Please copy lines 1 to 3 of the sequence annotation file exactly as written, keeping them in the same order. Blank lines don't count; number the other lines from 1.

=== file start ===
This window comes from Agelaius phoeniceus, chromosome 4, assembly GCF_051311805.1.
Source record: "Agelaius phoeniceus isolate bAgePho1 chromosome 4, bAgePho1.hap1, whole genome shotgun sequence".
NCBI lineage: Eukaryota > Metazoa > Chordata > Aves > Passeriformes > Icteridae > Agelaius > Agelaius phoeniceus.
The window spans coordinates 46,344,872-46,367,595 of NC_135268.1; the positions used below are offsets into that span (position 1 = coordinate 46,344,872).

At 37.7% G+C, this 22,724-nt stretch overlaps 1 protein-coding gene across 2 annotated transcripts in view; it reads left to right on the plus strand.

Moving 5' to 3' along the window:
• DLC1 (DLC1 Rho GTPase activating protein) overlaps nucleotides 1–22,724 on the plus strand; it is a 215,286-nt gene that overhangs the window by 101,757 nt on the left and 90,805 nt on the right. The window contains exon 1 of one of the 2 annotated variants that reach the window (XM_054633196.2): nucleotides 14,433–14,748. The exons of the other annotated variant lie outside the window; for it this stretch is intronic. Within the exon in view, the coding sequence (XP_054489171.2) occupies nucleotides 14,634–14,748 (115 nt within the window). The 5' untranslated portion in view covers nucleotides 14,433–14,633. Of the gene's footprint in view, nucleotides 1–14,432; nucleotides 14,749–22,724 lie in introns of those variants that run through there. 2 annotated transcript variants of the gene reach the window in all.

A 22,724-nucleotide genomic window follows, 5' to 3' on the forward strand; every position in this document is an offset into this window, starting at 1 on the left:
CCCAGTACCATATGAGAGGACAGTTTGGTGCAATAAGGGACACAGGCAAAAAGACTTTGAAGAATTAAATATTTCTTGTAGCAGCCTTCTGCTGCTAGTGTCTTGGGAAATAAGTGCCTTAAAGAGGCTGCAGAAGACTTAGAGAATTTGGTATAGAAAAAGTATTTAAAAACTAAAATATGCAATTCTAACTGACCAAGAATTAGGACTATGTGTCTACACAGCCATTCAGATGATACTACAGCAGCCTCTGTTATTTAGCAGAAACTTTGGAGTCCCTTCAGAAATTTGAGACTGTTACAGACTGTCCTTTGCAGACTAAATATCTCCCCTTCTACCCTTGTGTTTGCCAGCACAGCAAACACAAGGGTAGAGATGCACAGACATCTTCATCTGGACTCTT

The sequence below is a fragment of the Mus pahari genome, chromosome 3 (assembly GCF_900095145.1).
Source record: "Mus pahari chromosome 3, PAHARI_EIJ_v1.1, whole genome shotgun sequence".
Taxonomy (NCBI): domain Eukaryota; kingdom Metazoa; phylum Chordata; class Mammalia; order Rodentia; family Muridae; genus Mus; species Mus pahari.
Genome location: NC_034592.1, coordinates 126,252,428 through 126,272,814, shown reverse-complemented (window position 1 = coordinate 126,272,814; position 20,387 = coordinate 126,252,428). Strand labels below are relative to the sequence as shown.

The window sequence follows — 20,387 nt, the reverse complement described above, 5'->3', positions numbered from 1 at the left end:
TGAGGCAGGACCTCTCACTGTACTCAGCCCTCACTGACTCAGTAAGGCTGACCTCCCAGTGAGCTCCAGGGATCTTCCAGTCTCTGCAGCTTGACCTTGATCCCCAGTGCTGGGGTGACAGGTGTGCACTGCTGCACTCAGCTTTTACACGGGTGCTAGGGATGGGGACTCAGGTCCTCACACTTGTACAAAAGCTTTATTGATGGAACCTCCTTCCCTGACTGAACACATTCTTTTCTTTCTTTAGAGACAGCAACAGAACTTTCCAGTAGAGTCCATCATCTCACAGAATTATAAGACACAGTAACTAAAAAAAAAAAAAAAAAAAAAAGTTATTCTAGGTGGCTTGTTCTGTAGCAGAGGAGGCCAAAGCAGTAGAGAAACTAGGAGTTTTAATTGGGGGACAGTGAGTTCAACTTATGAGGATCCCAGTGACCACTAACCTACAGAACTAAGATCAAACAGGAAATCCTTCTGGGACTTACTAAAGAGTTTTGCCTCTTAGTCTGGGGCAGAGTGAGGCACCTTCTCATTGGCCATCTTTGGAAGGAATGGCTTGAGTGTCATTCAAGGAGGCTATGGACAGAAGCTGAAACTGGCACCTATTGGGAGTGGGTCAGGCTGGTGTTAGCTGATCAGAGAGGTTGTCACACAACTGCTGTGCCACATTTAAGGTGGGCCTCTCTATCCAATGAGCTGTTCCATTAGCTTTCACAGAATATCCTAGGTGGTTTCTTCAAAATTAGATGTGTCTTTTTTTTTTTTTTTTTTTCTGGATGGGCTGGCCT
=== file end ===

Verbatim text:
This window comes from Agelaius phoeniceus, chromosome 4, assembly GCF_051311805.1.
Source record: "Agelaius phoeniceus isolate bAgePho1 chromosome 4, bAgePho1.hap1, whole genome shotgun sequence".
NCBI lineage: Eukaryota > Metazoa > Chordata > Aves > Passeriformes > Icteridae > Agelaius > Agelaius phoeniceus.